While I’ve been immersed in poetry and taxes this month, LW has been busy around the farm. One task she looks forward to each year is burning the grass along the fence line. This year the fire got away on her.
This huge cedar marked the first of four sharp turns where the road zigs and zags along the property lines. Every April for decades, the cedar has been a way station for mountain bluebirds enroute to Alaska. Last summer it offered safe haven to a kermode Jake chased across the field. It and the gnarled old birch that stood next to it signalled to motorists, “Slow down!” Now both trees are gone.
The cedar was actually a clump of five trees that joined forces for a hundred years. Had it been one solid tree, I suspect it would still be standing, but the gap at the center of five trunks created a chimney effect that pulled the flames in and up.
The prospect of the fire jumping from the cedar branches onto nearby trees or sparking our neighbour’s field of dry grass alarmed us. Both possibilities threatened our homes. A call to the wildfire service let us know we were on our own: “We’re still in winter mode,” the fellow on call at the Hazelton office informed me. “We don’t even have a water truck up and running yet.”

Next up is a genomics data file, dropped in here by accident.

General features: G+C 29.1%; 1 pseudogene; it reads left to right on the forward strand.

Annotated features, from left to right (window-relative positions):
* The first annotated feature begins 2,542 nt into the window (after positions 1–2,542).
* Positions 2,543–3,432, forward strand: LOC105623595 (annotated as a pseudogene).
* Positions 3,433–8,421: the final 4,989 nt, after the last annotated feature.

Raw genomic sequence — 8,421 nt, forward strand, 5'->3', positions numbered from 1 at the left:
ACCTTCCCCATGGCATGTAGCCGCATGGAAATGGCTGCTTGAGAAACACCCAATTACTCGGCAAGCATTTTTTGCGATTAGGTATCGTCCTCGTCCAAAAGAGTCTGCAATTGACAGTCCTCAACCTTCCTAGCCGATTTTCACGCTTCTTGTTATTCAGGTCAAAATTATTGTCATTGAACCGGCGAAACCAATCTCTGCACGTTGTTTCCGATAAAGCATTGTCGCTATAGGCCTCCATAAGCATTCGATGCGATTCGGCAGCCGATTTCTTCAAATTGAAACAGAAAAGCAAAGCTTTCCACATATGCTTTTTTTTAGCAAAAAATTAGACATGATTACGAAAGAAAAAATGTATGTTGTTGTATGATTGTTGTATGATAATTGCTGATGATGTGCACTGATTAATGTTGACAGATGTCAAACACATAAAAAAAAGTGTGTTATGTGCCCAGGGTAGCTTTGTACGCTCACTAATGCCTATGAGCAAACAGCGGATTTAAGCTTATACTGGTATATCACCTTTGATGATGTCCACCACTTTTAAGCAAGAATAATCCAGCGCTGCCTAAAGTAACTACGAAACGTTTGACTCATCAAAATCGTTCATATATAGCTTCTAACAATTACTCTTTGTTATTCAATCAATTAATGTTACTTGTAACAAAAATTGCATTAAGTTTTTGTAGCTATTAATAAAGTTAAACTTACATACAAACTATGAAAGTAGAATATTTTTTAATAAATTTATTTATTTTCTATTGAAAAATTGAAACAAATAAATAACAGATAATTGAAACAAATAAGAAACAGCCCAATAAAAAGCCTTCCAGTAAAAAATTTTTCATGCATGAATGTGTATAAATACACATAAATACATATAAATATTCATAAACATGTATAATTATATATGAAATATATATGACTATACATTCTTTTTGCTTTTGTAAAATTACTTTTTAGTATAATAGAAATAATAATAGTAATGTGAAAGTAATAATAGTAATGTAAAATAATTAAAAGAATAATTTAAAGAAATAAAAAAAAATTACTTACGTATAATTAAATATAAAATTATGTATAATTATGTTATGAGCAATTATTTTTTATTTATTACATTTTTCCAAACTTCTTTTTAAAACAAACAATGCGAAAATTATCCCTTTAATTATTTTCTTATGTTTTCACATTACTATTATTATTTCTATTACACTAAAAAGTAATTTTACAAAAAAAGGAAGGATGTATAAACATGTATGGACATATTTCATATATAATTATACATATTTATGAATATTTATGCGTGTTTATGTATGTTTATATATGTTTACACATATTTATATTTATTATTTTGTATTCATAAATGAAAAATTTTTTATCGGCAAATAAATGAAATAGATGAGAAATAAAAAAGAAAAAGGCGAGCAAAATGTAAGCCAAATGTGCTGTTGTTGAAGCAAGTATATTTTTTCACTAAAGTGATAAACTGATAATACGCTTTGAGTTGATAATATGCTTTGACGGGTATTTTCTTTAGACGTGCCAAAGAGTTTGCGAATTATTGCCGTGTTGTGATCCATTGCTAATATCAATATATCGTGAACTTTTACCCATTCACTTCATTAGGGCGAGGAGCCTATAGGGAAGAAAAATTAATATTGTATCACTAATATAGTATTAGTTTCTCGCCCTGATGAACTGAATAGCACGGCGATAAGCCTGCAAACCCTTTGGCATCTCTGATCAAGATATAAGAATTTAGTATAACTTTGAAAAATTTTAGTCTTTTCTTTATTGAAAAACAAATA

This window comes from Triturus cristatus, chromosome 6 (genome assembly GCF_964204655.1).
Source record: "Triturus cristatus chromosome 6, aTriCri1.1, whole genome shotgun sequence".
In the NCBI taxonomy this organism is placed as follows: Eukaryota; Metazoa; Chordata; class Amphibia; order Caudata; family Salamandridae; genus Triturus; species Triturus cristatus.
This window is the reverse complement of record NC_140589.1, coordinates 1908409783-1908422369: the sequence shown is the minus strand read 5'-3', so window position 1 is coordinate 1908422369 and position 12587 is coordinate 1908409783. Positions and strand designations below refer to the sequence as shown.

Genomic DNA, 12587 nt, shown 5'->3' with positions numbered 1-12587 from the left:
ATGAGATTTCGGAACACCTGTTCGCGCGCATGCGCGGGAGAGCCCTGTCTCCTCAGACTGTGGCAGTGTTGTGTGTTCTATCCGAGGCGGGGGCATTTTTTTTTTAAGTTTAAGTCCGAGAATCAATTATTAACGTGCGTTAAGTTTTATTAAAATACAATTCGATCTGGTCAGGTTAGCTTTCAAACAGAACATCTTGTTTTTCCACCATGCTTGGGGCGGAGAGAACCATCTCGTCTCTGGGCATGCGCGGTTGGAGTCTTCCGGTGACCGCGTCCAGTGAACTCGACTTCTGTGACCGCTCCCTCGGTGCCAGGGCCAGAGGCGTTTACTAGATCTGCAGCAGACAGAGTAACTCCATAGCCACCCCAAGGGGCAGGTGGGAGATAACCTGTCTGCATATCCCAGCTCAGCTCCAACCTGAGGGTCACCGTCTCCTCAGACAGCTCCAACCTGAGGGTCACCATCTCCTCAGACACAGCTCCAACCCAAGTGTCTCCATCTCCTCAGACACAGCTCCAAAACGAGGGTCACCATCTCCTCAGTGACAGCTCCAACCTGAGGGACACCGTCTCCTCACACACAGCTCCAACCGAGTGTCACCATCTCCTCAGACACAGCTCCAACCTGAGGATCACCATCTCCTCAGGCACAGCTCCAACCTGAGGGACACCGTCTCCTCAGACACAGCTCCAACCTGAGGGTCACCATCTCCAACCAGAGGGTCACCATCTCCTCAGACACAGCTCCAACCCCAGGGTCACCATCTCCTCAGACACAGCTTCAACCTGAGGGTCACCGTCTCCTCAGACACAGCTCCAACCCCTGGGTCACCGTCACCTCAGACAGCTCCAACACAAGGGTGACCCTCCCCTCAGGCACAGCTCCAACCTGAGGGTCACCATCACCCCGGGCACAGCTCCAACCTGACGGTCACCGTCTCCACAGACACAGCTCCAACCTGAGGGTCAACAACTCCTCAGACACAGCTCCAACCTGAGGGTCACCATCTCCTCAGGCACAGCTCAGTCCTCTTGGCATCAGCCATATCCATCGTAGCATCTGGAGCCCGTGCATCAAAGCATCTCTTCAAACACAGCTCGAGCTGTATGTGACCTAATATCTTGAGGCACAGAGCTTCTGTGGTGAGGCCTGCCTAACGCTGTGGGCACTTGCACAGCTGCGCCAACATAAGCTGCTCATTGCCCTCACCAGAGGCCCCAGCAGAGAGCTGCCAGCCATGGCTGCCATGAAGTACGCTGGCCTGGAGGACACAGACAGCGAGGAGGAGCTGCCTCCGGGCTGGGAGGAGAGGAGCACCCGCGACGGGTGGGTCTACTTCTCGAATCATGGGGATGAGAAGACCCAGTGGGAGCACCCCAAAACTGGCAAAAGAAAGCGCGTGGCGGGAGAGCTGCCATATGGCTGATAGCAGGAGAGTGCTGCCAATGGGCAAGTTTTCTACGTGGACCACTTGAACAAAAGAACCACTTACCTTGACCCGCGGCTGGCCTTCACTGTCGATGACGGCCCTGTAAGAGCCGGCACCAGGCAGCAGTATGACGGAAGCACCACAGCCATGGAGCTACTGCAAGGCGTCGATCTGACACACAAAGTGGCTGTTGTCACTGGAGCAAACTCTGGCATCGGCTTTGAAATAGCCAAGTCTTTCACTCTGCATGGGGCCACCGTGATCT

One of our neighbours suggested cutting the cedar down onto the plowed field, where it could do no harm. He enlisted the help of another neighbour, a former logger, and the two of them confronted the tree with chainsaws and wedges. An hour later it crashed to the ground.
In the morning a crew from the Hazelton forestry office filled a water truck and drove out to make sure the situation was under control.
Once the cedar was felled, it was clear the birch had to come down, too. It was simply too ugly to stand alone. Taking it out was tricky because of the power lines, so LW called her woodsman mentor and they tackled it together by hooking a cable to it. LW guided the cable with her tractor while Bud made a few judicious cuts to the birch with his saw.
Once LW cleaned up the mess, nothing remained but a scenic spot for a weenie roast.